“I haven’t worked at this level with amateurs since I left New Zealand in 1966, so coming back and encountering that people have got jobs so they can’t come to rehearsal, or ‘Oh, you can’t have that because there’s no money for it in the budget’, or ‘You can’t do that because we don’t have that’ – it’s been tough. But that’s where Michael Hurst is so wonderful because he’s worked like that and he keeps saying to me, ‘If you meet a rock, be a river and swirl around it and go on.’”
Harrow sounds like she’s having a real luvvie-in with Hurst, about whom she can’t speak highly enough. She’d like to do James Goldman’s The Lion in Winter with him in New Zealand (she has already played Eleanor of Aquitaine in it in the US). “I think we could knock people’s socks off with that,” she says.
As for those amateur actors, they may have day jobs to juggle, but otherwise: “Well, you know, actors are actors.”
Harrow was in the first Summer Shakespeare in 1963 – as the Player Queen in Hamlet – when she was a student at the university.
“I remember Mus – Professor Sydney Musgrove – being phenomenal. His passion for the language. His desire to establish somewhere for people to come and see a Shakespeare play live, because that wasn’t happening much in Auckland at the time. And I remember his cast was the cream of the Auckland acting groups, because it was all amateur theatre in those days, and there were very few students. It was the first Shakespeare play I’d ever done that was outside school and I just thought it was fabulous.”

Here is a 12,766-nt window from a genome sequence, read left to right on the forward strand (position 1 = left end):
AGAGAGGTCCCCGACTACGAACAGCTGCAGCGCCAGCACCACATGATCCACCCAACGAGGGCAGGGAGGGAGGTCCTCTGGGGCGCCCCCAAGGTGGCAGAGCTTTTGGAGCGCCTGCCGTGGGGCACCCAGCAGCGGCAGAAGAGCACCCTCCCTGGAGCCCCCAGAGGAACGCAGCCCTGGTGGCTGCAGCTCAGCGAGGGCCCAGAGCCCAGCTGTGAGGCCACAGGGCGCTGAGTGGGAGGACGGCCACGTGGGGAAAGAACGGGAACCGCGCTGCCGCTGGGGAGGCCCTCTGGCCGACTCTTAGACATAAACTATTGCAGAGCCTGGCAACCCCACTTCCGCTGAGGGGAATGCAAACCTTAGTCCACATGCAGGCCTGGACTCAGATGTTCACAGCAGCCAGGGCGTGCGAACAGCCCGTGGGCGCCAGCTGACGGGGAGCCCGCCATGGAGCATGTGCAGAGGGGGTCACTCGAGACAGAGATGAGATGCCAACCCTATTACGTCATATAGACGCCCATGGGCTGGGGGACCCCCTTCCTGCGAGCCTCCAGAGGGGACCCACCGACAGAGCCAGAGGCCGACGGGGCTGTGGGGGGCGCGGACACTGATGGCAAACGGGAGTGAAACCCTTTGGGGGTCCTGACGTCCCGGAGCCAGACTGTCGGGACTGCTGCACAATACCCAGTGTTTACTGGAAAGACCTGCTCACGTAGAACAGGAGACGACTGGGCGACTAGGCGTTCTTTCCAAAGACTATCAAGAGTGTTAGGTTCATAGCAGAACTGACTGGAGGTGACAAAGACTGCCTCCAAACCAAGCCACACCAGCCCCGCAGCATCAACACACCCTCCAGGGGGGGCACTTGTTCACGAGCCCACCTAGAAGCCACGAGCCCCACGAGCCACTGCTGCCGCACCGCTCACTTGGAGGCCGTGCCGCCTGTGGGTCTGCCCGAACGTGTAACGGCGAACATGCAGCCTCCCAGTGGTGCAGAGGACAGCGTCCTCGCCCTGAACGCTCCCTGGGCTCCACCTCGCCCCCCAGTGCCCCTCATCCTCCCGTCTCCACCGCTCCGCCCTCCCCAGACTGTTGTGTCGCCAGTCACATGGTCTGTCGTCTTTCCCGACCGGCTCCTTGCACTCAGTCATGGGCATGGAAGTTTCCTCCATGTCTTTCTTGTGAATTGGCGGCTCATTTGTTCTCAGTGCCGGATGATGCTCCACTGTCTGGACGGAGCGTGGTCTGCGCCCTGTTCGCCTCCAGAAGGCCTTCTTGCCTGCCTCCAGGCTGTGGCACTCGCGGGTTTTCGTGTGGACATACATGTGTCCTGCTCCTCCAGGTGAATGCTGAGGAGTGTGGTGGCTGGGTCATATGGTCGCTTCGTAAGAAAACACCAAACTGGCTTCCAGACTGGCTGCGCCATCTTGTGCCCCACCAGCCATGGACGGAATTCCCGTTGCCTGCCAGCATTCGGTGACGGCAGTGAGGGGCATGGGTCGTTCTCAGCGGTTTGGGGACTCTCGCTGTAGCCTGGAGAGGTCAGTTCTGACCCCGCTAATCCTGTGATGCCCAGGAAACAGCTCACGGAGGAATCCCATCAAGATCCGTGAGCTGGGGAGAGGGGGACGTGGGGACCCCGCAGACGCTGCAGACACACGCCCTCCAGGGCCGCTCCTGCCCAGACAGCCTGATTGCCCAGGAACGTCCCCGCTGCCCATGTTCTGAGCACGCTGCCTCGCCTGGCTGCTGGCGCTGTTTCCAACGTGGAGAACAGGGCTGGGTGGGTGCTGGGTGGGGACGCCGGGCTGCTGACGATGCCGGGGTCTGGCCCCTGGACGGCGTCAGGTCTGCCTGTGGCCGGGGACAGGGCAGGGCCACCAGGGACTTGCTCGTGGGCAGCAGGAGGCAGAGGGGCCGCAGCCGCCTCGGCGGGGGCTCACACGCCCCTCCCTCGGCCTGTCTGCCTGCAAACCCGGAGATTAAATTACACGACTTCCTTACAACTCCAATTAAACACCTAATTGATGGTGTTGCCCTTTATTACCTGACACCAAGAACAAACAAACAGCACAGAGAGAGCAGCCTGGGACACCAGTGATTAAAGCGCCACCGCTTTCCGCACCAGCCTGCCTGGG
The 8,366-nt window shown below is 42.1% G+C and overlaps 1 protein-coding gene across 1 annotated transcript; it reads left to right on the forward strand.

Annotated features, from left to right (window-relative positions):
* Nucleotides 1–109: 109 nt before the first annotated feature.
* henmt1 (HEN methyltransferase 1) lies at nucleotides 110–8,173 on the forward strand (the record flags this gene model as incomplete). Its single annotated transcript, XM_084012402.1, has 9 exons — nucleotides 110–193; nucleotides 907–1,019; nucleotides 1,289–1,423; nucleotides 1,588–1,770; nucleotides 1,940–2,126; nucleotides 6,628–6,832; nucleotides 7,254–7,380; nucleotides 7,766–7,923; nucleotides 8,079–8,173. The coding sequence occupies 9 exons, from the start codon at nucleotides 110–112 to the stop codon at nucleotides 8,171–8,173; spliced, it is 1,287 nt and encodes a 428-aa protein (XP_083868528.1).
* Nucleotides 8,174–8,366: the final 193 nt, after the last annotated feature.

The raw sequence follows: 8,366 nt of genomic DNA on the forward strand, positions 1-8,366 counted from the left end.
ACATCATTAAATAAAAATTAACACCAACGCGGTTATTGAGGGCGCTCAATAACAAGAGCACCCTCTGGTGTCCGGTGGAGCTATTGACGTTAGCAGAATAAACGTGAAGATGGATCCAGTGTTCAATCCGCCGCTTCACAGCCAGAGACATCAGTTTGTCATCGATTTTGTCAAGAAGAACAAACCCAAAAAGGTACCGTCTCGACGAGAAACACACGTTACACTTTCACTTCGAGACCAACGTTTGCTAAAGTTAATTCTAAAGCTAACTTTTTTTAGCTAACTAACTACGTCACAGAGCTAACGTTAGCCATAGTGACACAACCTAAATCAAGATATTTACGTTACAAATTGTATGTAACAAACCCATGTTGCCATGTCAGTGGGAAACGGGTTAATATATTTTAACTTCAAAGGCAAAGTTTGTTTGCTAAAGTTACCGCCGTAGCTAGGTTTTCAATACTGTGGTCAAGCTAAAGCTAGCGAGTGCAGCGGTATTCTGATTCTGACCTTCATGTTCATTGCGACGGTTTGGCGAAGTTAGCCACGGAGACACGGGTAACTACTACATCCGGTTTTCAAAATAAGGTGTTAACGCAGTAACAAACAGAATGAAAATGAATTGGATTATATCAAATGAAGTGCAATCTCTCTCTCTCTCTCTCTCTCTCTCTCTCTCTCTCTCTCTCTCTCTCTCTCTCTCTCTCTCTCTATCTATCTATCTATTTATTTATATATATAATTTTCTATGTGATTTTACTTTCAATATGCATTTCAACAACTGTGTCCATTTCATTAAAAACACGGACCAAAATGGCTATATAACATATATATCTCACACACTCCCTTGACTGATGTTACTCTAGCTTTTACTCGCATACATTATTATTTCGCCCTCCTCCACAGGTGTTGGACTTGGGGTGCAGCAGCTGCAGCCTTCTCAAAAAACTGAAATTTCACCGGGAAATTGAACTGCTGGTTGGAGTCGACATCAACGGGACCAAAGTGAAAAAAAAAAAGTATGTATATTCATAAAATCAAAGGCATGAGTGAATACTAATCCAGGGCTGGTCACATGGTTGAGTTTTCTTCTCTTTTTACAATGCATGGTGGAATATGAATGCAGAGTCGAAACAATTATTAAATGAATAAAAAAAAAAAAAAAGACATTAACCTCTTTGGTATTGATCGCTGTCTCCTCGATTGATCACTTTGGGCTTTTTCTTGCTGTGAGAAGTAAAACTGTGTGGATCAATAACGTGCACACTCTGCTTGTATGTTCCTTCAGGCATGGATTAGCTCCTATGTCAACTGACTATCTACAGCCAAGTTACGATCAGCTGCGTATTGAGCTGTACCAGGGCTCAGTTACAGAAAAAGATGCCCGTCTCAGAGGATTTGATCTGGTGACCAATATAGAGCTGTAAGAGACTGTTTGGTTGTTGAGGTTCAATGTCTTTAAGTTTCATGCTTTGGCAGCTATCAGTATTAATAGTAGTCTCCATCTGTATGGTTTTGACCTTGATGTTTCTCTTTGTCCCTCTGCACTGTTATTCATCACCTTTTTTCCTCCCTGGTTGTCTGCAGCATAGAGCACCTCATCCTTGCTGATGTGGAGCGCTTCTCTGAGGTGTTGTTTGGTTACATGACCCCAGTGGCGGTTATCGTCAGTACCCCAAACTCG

At 16, in her all-girl school, Harrow had actually been in King Lear – as Lear. She remembers sitting “on the back steps combing out the white shoe polish I put on my head to turn it grey – a whole bottle of it – pondering the dark elements of the play.”
The Lear in her new production is Michael Neill, a veteran of previous Summer Shakespeares and in no need of white shoe polish.
“It’s a very brave thing to do, but he’s determined to do it and, my God, he’s stepping up. Last night in rehearsal it was thrilling to watch.”
Neill, with his extensive knowledge of all things Shakespearean, has also been able to confirm Harrow in her conception of the play.
“The wonderful thing with doing a play with someone like Michael is he sits and watches and listens, and when we stop and talk about something, he pipes up and gives this phenomenal lesson on the background historically and socially and literarily of that particular moment in the play.
“One of the things I learnt is the play was written at the beginning of the rise of capitalism, the middle class and the cult of the individual. And you look at that and you look at our world now and I think how strange that I had this impression when I read the play and first said I’d do it that it was about the destructive force of capitalism. I had no idea Shakespeare had written it at that time in history. But there it was – it’s very clear if you see it through that lens.”
KING LEAR, Summer Shakespeare, Old Arts Plaza, University of Auckland, March 1-30.